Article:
If your institution does not have a teaching/learning center, you can seek out several online blogs and teaching resources that other institutions and professional/discipline-specific organizations offer. Also, talk to colleagues and friends, many of whom are being pedagogically innovative under these circumstances, as well.

At the time of this writing, many BIPOC faculty in the United States are still reeling from the insurrection last week when a mob of angry mostly white Trump supporters violently stormed the U.S. Capitol building in an attempt to overthrow election results. For many the challenge of incorporating that into our classes weighs heavily upon us. Will this subject come up? If so, how should we manage the challenging -- more than likely confrontational and contentious -- classroom discussion?

In the nation’s hyperpolarized and politicized society, discussions around race, gender and social justice often rely heavily on and burden our BIPOC students. These contentious discussions may also be taxing for us as BIPOC faculty, challenging us to master, mask or mediate our own emotions. Anticipate this, and to the best of your ability, look for resources to help navigate this classroom experience before it happens. Once again, rely on community and colleagues, both senior and junior, to help you identify strategies, tips and safe places to land.

Keep it simple but engaged. Like many other faculty members, I teach because I crave the engagement and the lightbulb moments we get in the classroom. How can we achieve some semblance of this virtually? If your thing is fostering student participation, consider different ways to solicit student engagement, such as online discussion boards or small group assignments. If students need to demonstrate mastery of certain skills, think of creative ways to allow them to demonstrate that mastery. Again, you can ask colleagues how they have used such tools during pandemic instruction, as well as consult discipline-specific pedagogy sites.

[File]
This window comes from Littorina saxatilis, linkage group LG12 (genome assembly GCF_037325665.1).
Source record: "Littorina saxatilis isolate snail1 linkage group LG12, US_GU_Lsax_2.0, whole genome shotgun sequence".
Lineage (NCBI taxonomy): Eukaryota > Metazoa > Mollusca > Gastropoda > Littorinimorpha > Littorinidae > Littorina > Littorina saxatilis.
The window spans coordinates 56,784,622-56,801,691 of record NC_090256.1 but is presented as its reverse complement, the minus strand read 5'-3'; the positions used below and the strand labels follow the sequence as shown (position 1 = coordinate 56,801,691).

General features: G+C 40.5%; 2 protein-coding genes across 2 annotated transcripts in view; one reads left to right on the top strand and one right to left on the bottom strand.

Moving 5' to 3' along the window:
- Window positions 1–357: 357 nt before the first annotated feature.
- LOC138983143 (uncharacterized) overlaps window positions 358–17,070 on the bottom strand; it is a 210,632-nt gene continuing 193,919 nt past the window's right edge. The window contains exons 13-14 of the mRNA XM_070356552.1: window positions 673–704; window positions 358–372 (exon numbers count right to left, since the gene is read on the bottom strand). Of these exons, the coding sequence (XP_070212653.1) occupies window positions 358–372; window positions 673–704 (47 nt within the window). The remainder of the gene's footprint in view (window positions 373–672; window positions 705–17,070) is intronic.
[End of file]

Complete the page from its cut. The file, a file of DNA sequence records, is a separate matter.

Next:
Stay flexible, even going so far as to build a flex week into your syllabus that allows you to catch up if you fall behind in content or just lets you and your students breathe in the middle of the semester. If nothing else, the last 10 months of 2020 demonstrated that conditions can change on a dime, and that the willingness to be flexible is, in fact, probably the best tool we have.

This is a brave new world for all of us, one that demands that we do things differently and temper our expectations. For many of us, this new reality includes additional caretaking, homeschooling and nurturing duties within our own households, and our bandwidth, time and emotional reserves are already stretched thin. As BIPOC scholars at primarily white institutions, we occupy spaces that are often structured to exclude us and, at the very least, fail to take into consideration our lived experiences. It is OK to step away, to find ways to stoke your own fire and recharge. Queer Black feminist Audre Lorde reminds us that caring for oneself is not an act of indulgence but one of “political warfare.” Be kind and extend to yourself the same grace that you are being asked to extend to your students.